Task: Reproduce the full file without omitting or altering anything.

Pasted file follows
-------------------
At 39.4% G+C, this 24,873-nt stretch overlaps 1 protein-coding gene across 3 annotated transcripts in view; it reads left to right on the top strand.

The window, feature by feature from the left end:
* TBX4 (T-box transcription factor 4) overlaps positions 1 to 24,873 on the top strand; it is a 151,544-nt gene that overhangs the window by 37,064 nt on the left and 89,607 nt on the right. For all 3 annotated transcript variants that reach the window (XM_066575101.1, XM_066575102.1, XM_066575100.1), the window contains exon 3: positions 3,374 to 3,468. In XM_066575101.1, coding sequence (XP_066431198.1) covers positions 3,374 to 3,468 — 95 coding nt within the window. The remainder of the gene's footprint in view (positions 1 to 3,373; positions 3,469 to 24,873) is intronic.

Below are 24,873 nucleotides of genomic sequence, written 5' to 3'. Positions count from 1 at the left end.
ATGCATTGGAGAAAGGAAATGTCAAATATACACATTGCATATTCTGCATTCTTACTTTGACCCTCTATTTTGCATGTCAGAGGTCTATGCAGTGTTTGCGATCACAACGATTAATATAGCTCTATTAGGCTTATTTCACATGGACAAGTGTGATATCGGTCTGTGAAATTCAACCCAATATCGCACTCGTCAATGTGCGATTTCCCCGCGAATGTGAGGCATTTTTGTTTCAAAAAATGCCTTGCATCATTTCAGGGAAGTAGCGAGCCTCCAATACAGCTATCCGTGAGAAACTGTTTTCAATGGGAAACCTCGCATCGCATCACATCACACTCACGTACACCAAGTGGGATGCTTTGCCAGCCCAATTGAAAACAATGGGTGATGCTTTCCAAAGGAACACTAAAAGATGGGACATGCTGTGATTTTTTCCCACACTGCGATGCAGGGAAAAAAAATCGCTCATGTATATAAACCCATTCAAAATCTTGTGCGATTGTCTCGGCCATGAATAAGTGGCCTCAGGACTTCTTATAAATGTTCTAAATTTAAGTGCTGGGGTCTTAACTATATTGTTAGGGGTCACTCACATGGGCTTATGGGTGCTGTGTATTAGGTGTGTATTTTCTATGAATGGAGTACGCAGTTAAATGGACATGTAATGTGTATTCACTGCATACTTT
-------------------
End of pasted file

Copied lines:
At 39.4% G+C, this 24,873-nt stretch overlaps 1 protein-coding gene across 3 annotated transcripts in view; it reads left to right on the top strand.

The window, feature by feature from the left end:
* TBX4 (T-box transcription factor 4) overlaps positions 1 to 24,873 on the top strand; it is a 151,544-nt gene that overhangs the window by 37,064 nt on the left and 89,607 nt on the right. For all 3 annotated transcript variants that reach the window (XM_066575101.1, XM_066575102.1, XM_066575100.1), the window contains exon 3: positions 3,374 to 3,468. In XM_066575101.1, coding sequence (XP_066431198.1) covers positions 3,374 to 3,468 — 95 coding nt within the window. The remainder of the gene's footprint in view (positions 1 to 3,373; positions 3,469 to 24,873) is intronic.

Below are 24,873 nucleotides of genomic sequence, written 5' to 3'. Positions count from 1 at the left end.
ATGCATTGGAGAAAGGAAATGTCAAATATACACATTGCATATTCTGCATTCTTACTTTGACCCTCTATTTTGCATGTCAGAGGTCTATGCAGTGTTTGCGATCACAACGATTAATATAGCTCTATTAGGCTTATTTCACATGGACAAGTGTGATATCGGTCTGTGAAATTCAACCCAATATCGCACTCGTCAATGTGCGATTTCCCCGCGAATGTGAGGCATTTTTGTTTCAAAAAATGCCTTGCATCATTTCAGGGAAGTAGCGAGCCTCCAATACAGCTATCCGTGAGAAACTGTTTTCAATGGGAAACCTCGCATCGCATCACATCACACTCACGTACACCAAGTGGGATGCTTTGCCAGCCCAATTGAAAACAATGGGTGATGCTTTCCAAAGGAACACTAAAAGATGGGACATGCTGTGATTTTTTCCCACACTGCGATGCAGGGAAAAAAAATCGCTCATGTATATAAACCCATTCAAAATCTTGTGCGATTGTCTCGGCCATGAATAAGTGGCCTCAGGACTTCTTATAAATGTTCTAAATTTAAGTGCTGGGGTCTTAACTATATTGTTAGGGGTCACTCACATGGGCTTATGGGTGCTGTGTATTAGGTGTGTATTTTCTATGAATGGAGTACGCAGTTAAATGGACATGTAATGTGTATTCACTGCATACTTT